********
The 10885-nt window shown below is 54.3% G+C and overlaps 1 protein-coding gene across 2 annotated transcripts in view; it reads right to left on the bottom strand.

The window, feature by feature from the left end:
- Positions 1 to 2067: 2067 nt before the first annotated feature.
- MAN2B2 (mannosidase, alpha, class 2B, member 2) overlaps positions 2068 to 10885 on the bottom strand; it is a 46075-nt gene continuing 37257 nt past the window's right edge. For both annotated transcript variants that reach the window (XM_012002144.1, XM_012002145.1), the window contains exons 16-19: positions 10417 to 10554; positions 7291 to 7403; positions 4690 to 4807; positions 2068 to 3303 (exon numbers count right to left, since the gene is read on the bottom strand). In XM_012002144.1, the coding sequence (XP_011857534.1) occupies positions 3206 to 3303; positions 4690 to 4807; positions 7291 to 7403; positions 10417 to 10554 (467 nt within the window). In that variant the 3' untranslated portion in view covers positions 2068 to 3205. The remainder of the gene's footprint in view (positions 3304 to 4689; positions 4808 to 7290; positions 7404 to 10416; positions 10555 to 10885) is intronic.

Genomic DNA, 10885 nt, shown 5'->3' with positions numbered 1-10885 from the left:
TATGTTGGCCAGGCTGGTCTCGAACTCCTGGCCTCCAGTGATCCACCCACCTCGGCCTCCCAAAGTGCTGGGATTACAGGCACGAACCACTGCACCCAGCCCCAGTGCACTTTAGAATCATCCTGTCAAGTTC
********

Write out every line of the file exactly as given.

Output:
The 10885-nt window shown below is 54.3% G+C and overlaps 1 protein-coding gene across 2 annotated transcripts in view; it reads right to left on the bottom strand.

The window, feature by feature from the left end:
- Positions 1 to 2067: 2067 nt before the first annotated feature.
- MAN2B2 (mannosidase, alpha, class 2B, member 2) overlaps positions 2068 to 10885 on the bottom strand; it is a 46075-nt gene continuing 37257 nt past the window's right edge. For both annotated transcript variants that reach the window (XM_012002144.1, XM_012002145.1), the window contains exons 16-19: positions 10417 to 10554; positions 7291 to 7403; positions 4690 to 4807; positions 2068 to 3303 (exon numbers count right to left, since the gene is read on the bottom strand). In XM_012002144.1, the coding sequence (XP_011857534.1) occupies positions 3206 to 3303; positions 4690 to 4807; positions 7291 to 7403; positions 10417 to 10554 (467 nt within the window). In that variant the 3' untranslated portion in view covers positions 2068 to 3205. The remainder of the gene's footprint in view (positions 3304 to 4689; positions 4808 to 7290; positions 7404 to 10416; positions 10555 to 10885) is intronic.

Genomic DNA, 10885 nt, shown 5'->3' with positions numbered 1-10885 from the left:
TATGTTGGCCAGGCTGGTCTCGAACTCCTGGCCTCCAGTGATCCACCCACCTCGGCCTCCCAAAGTGCTGGGATTACAGGCACGAACCACTGCACCCAGCCCCAGTGCACTTTAGAATCATCCTGTCAAGTTC